Exhibit displays the artistry of art teachers

February 09, 1993|By John Dorsey | John Dorsey,Art Critic

While many know the Baltimore School for the Arts exists, some may not know much more about it than that. I, for one. Until I went to the art faculty show a few days ago and talked to Stephen D. Kent, head of the visual art department, I had the foolish idea that the students at this four-year high school took a little of this and a little of that (music, dance, theater, visual arts) in an effort to sort out what they wanted to do.

Not at all. Students enter in one particular discipline, and take 20 periods of that discipline and 20 periods of academic studies a week, for four years. Those who study art get everything from drawing, painting and sculpture to photography, ceramics, printmaking, mixed media, design, watercolor and art history. By the time they're ready to go on to college (and 95 percent or more do), they should have a good grounding in their field.

A school is only as good as its faculty, however, and a faculty art show provides a chance to see what kind of training the current group of visual-arts students are getting.

The show leaves three major impressions. First, these are not simply art teachers. They are also practicing, producing artists, a number of whom will be familiar to those who go to local art galleries. They not only know how to make a work, they know the rewards and difficulties of being an artist.

Second, these artists are well versed in the craft of their disciplines, so their students surely get good technical training.

In terms of art, the impression is more mixed, for some of these works are curiously flat. They don't have a lot to communicate, and they look as if they may be -- in one or two cases I know them to be -- less than the best the artists are capable of.

That is not universally true, however. Kim Parr, for instance, invests her charcoal drawings not only with a virtuoso use of light but also with subtle suggestions of the underside of domestic life -- there's a certain tension between the two reclining figures in "Winter Afternoon," and that's true even of the lone figure in the other two drawings, for the artist has set them up so you know someone else is watching.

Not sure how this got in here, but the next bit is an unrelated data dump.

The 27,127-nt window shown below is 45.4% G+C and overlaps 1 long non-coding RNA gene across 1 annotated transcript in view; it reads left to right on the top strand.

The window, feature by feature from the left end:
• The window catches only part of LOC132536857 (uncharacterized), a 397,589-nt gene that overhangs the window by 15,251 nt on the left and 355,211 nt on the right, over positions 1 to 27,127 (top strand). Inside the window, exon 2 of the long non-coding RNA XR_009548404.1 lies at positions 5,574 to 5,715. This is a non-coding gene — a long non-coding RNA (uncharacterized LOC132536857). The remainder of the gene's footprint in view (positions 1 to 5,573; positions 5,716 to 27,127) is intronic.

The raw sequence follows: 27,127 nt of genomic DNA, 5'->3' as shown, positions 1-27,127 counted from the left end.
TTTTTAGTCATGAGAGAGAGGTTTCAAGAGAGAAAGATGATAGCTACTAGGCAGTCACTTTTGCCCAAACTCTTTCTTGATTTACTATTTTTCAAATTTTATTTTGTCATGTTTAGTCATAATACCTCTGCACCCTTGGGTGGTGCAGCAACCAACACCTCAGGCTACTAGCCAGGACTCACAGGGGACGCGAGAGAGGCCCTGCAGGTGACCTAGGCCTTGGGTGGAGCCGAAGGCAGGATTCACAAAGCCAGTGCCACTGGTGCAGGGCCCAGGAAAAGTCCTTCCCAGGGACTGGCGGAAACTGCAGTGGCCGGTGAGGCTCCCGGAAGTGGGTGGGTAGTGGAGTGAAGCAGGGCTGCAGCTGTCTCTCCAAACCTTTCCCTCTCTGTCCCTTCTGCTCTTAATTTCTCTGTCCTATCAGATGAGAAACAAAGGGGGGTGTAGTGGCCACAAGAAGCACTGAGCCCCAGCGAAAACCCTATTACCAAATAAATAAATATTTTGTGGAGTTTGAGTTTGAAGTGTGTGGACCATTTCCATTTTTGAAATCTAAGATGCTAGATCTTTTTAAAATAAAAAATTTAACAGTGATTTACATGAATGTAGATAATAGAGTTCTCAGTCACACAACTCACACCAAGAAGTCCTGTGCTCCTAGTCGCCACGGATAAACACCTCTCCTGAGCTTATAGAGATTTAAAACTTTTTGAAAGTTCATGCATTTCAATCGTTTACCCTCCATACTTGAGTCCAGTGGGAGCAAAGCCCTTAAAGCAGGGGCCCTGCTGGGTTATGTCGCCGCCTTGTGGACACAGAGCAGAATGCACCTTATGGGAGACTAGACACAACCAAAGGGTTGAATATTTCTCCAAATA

Kent's box constructions employ found objects and appropriation of older art, but he also gets a feeling of mystery and a sly suggestion of the occult into his works. It is wise to approach them with care and respect.

Luis Flores needs more space to be at his very best, but


he brings welcome social consciousness to this show. You know his mixed-media works are about something that happened to )) the artist, but you also know that they're about something happening in the world that we inhabit with him, and you feel that that something involves oppression, fear, war and death. Flores isn't overly specific, though; he doesn't give away too much. He knows that the viewer may want to participate too, so he leaves his art open to interpretation.

And Volker Schoenfliess' ceramics display the happy quality of humor. His impossibly obese "Swelvis," pompadour out to there, bursts out of his costume front and back, and holds a microphone in one hand and a stack of chocolate-covered doughnuts in the other. And his "Diva," under her Valkyrie's helmet, is all mouth -- open so wide you can see just about down to her stomach.


What Faculty exhibit.

L Where: The Baltimore School for the Arts, 712 Cathedral St.

zTC When: 9 a.m. to 4 p.m. Mondays through Fridays, through March 19.

Call: (410) 396-1185.

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